Web Date: March 12, 2009
Intel Science Talent Search Names Winners
The $100,000 top prize at this year's Intel Science Talent Search (STS) went to Eric K. Larson, a student at South Eugene High School, in Oregon, whose project focused on mathematics. But student research in biochemistry and chemistry figured prominently at the STS Awards Gala, held on March 10 in Washington, D.C.
William J. Sun, 17, a senior at Parkway Central High School, in Chesterfield, Mo., won second place for his biochemistry project on golgicide A, an inhibitor of intracellular transport in bacterial toxins. Using cloning and gene-sequencing techniques, Sun demonstrated that a DNA sequence in the human gene GBF1 coding for a single amino acid could be altered to switch on resistance to golgicide A. The discovery could have implications for treating neurodegenerative disorders. The Intel Foundation awarded Sun a $75,000 scholarship for his accomplishments, which he will apply toward his undergraduate education at either Harvard University or Yale University.
The STS prize for third place, a $50,000 scholarship, went to Philip V. Streich, 18, for chemistry research he carried out at the University of Wisconsin, Platteville, with mentor James P. Hamilton. According to Streich, a homeschooler, his project disproved the notion that carbon nanotubes are insoluble (C&EN, Nov. 10, 2008, page 35). He designed and built a light-scattering apparatus from "spare parts lying around the lab" and used it to identify N-methyl-2-pyrrolidone as a viable solvent for nanotubes, he told C&EN at the gala.
Streich, who cofounded a company on the basis of his discovery and who will attend Harvard in the fall, also won the Glenn T. Seaborg Award for scientific communication, established in honor of the late Nobel Laureate and whose winner is selected by all 40 STS finalists. Seaborg was an STS judge for four decades.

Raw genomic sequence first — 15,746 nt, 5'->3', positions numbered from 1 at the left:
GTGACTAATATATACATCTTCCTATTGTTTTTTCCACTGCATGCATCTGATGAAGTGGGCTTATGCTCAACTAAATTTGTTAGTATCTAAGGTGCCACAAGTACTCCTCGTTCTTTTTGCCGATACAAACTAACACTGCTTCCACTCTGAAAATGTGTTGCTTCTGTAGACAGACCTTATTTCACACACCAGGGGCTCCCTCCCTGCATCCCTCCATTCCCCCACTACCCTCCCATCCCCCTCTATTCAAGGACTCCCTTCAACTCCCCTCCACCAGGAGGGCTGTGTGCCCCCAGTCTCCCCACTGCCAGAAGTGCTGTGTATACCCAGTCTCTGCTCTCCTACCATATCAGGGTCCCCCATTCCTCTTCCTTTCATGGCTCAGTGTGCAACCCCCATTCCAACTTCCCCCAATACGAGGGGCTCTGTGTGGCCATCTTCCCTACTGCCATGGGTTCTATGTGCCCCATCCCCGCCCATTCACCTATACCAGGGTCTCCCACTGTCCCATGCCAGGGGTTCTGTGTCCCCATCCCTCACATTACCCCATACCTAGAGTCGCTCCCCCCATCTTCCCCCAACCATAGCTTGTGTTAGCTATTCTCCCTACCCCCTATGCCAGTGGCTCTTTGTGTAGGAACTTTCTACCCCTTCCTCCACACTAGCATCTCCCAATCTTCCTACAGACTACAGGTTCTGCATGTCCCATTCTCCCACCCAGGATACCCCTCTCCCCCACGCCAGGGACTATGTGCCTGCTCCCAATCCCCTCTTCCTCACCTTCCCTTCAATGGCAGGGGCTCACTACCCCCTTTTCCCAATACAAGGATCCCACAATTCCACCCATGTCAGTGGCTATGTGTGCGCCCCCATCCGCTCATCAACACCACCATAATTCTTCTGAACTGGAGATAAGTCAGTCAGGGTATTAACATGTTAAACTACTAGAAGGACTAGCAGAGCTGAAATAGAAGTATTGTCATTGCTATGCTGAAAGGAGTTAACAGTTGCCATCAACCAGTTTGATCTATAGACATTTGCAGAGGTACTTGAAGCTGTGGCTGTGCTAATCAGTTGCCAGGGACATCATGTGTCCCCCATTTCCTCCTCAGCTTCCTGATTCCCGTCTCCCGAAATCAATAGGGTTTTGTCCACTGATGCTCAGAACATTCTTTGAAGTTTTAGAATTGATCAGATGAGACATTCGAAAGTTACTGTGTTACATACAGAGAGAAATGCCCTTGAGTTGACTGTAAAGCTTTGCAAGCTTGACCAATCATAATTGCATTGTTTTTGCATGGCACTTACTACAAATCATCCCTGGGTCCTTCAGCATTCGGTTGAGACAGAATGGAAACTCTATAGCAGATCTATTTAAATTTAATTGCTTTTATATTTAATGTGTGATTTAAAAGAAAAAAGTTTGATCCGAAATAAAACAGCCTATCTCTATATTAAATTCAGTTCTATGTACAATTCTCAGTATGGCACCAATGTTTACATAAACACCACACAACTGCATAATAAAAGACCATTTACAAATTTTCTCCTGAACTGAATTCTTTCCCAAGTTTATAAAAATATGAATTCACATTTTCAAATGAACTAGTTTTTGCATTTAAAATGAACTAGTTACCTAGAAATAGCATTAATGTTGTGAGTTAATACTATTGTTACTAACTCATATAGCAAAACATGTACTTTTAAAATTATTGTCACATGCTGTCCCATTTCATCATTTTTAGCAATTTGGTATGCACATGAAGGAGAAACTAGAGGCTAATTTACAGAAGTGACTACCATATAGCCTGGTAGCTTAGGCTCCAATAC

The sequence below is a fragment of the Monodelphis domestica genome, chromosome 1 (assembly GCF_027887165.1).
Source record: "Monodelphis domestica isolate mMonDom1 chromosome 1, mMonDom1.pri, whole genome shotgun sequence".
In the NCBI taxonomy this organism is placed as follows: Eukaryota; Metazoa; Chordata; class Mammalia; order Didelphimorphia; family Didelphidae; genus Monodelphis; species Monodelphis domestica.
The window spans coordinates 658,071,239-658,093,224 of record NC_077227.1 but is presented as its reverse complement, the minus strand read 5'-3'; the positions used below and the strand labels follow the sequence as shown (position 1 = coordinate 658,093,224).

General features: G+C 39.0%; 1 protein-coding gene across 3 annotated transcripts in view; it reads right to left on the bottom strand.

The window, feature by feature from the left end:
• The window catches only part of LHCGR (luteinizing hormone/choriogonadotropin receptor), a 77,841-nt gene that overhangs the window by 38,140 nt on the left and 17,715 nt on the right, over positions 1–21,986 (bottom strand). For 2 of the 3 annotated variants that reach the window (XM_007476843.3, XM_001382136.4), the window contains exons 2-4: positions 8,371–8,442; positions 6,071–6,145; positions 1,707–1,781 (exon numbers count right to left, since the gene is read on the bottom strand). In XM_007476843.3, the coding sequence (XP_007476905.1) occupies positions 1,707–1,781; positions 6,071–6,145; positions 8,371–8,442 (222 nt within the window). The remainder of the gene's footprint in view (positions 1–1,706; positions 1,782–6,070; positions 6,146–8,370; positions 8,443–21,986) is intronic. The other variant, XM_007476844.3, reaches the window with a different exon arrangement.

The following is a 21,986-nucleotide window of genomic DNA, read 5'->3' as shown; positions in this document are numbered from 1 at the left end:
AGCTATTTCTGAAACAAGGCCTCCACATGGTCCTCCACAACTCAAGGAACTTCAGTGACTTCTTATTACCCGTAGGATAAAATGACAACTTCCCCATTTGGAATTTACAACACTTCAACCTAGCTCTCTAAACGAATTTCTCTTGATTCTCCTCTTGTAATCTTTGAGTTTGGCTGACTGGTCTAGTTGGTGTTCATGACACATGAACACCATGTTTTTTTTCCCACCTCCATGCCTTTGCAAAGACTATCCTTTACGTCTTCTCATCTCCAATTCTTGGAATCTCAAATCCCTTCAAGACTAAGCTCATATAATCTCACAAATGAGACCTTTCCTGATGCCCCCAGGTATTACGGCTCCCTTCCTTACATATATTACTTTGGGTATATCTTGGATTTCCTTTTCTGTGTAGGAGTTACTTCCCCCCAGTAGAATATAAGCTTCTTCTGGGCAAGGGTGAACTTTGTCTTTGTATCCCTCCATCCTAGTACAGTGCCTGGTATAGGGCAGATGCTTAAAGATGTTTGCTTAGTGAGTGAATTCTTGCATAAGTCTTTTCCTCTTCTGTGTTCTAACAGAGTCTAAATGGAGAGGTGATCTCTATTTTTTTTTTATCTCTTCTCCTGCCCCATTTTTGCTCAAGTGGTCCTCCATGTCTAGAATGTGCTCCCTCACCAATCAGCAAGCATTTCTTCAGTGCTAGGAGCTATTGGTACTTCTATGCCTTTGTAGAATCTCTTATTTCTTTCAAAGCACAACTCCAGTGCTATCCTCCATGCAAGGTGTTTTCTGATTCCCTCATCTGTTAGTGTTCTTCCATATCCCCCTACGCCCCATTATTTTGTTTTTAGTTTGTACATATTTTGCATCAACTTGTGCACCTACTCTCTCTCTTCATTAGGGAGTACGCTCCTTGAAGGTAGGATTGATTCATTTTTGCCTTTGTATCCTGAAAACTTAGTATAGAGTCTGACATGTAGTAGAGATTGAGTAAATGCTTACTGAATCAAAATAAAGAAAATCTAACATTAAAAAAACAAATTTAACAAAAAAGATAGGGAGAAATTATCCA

The Society for Science & the Public (SSP), a nonprofit science advocacy organization, has administered STS since its inception in 1942. Each year, some 1,600 high school seniors enter their original research projects for consideration. The field is narrowed to 40 finalists by a panel of judges and reviewers, and the finalists all receive a scholarship of at least $5,000 and a trip to Washington, D.C.
During their stay in Washington on March 5–10, the students met with President Barack Obama and presented their research in exhibits at the National Academy of Sciences. But the best part of the weeklong trip, Streich said during his Seaborg Award address, was "meeting and hanging out with an extraordinary bunch of brilliant and fascinating finalists." Seven STS participants have gone on to win Nobel Prizes, including Roger Tsien, last year's winner of the prize in chemistry.
Colin L. Powell, former chairman of the Joint Chiefs of Staff, and Energy Secretary Steven Chu addressed the finalists at the awards ceremony. Chu encouraged the students to continue to strive for excellence in their work. Science, he said, "is pushed by people—especially young people."
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